Aquaman and the Lost Kingdom
A decade's worth of superhero movies goes out with a big, stupid grin on its face.
One would hope that a film franchise with as much money poured into it as the DC Cinematic Universe would rage, rage against the dying of the light. Yet here we are, limping towards the end of a slate of superhero flicks marred by terrible reviews (Shazam! 2), controversy (The Flash), or sheer too-little-too-late-ness (Blue Beetle). As the superhero genre continues to flag in a year of duds, DC's set for a reinvention, a clean slate courtesy of former Marvel it-boy James Gunn and co-head Peter Safran. Before they can wipe the board and start all over with the label's slate of classic capes, though, there's a few rounds left in the last guy's chamber to fire off. That's what Aquaman and the Lost Kingdom feels like, easily the least objectionable of the DC films to come out in 2023. Problem is, that's not saying much.
A sequel to Aquaman should have been a slam dunk: Director James Wan's 2018 take on the King of Atlantis was a welcome breath of neon-soaked pop art in a franchise studded with Snyderesque dourness, leaning into the innate silliness of an underwater take on Flash Gordon. Jason Momoa is as effortless a casting as you could imagine for DC's hardest-to-pin-down superhero, brimming with giddy frat-boy energy. At its best moments, Aquaman and the Lost Kingdom leans into its star's goofiness and even lets it infect some of the rest of the cast. But there's no escaping the feeling of weariness, both for a cast and crew who are just repeating the novel beats of the first and an audience that's just plain starved for something new. Continue Reading →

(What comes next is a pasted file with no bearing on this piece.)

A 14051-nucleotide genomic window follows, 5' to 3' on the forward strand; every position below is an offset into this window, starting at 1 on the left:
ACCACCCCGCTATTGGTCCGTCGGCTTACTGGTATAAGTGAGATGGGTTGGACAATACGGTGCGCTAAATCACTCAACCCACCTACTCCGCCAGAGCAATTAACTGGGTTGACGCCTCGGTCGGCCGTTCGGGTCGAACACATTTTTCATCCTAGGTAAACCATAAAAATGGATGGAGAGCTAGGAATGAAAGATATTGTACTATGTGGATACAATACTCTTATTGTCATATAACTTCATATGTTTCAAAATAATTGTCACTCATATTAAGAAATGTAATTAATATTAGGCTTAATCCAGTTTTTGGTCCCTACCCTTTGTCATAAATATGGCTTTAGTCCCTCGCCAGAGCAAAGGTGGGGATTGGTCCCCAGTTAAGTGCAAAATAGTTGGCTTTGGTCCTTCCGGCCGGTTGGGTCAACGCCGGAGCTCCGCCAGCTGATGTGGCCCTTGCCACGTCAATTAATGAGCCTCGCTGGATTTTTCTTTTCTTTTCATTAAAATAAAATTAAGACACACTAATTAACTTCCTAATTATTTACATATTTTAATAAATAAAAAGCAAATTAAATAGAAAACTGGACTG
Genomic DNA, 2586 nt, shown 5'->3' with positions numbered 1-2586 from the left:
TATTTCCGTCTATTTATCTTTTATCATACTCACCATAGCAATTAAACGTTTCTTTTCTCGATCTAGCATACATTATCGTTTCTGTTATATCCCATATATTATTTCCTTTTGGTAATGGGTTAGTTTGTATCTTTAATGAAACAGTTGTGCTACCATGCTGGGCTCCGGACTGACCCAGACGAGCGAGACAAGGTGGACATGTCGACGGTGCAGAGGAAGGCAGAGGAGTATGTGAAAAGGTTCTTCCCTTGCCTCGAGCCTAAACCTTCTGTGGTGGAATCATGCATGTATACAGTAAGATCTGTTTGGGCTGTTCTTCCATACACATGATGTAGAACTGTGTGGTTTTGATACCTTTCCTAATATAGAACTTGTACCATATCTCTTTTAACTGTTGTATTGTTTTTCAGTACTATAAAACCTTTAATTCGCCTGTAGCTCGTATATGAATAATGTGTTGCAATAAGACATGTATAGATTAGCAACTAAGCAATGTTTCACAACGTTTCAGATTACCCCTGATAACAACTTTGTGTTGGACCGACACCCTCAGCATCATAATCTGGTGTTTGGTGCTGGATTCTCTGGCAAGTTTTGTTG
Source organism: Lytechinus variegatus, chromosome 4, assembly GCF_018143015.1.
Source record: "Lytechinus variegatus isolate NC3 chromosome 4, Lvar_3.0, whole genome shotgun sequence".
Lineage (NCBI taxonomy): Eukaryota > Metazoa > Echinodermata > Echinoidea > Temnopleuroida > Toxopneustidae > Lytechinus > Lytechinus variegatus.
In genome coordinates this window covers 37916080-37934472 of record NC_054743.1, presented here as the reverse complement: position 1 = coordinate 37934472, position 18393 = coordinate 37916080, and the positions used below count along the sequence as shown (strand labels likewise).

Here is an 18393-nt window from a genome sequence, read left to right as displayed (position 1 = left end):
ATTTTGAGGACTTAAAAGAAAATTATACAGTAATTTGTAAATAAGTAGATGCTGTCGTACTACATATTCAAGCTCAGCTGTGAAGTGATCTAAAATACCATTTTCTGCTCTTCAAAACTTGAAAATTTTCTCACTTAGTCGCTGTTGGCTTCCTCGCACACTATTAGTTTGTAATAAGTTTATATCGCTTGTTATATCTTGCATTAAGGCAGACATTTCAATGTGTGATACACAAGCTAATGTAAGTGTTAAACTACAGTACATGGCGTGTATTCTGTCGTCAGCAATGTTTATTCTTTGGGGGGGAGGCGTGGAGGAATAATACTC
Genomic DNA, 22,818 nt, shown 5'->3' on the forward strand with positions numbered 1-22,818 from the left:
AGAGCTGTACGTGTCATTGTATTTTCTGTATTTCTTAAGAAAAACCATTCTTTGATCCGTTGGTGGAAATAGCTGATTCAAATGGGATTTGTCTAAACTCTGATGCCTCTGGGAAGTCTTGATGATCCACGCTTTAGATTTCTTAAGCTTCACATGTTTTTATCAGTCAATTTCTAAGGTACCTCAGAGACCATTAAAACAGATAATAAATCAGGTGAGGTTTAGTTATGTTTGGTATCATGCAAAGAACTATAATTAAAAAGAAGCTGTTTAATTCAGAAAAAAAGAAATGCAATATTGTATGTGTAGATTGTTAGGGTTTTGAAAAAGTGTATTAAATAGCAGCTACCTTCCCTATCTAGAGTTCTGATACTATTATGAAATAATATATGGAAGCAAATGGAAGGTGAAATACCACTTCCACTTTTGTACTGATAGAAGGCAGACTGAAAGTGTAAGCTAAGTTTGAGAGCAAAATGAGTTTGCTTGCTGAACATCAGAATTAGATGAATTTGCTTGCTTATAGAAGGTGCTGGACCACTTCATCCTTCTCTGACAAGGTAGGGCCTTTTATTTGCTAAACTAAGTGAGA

Let's face it: At this point, you're either in for the overamped, Saturday-morning-cartoon lunacy of a Fast and Furious movie or you're not. Building from its humble roots as a 2001 street-racing Point Break riff to the gargantuan action tentpole it's after a whopping ten movies (eleven if you count Hobbs & Shaw), the series has built quite the convoluted lore over the decades. There are dead characters who come back to life (Sung Kang's Han), living characters who can never come back because their actors are no longer with us (see: Paul Walker's Brian), sworn enemies who join the familiar just one film later. It's dudebro soap opera, fueled by nitrous oxide and every weird, bonkers thing the filmmakers can think to do with a car. Continue Reading →
Little Nemo is a property rife for play. The dream world of Slumberland is vast, its rules deliberately obtuse — it’s a wonderland full of slippery dream logic where its only limit is a child’s imagination. That Netflix’s spin on the 100-year-old tale should feel so dull and bloated is only the beginning of its problems. Continue Reading →
When I first heard the announcement of a new adaptation of Frank Herbert’s magnum opus Dune, I think I might have groaned and said, “God, not again.” Even with the cult followings that Lynch’s now-disowned 1984 version and SyFy’s plodding 2000 miniseries have amassed, there has yet to be a version that had the kind of mass appeal that gets butts in seats. Continue Reading →
Director Brian Andrew Mendoza and Jason Momoa go back way before their newest collaboration, the Netflix feature Sweet Girl. Not only did Mendoza serve as the cinematographer for Momoa’s 2018 action vehicle Braven, but Mendoza has also produced several other Momoa projects and even made a small appearance in the actor’s 2011 Conan the Barbarian movie! Unfortunately, their rich history together doesn't inspire a greater level of depth (or basic entertainment value) in the latest entry in the Netflix DTV action world, Sweet Girl. Continue Reading →
Zack Snyder's Justice League
Zack Snyder’s Justice League is a good movie. Its cast brings the famous DC superhero team to life through performances that range from reliably solid to very strong. Its action is clear, creative, and in a few places downright stupendous. Its thematic work is interesting, both on its own and in the greater context of its long and winding road to existence. There are multiple moments that qualify as full-on fantastic filmmaking, sequences that successfully connect western superheroes to the larger-than-life feeling of mystical Arthurian lore. To put it simply, I like it. I like it a bunch. Continue Reading →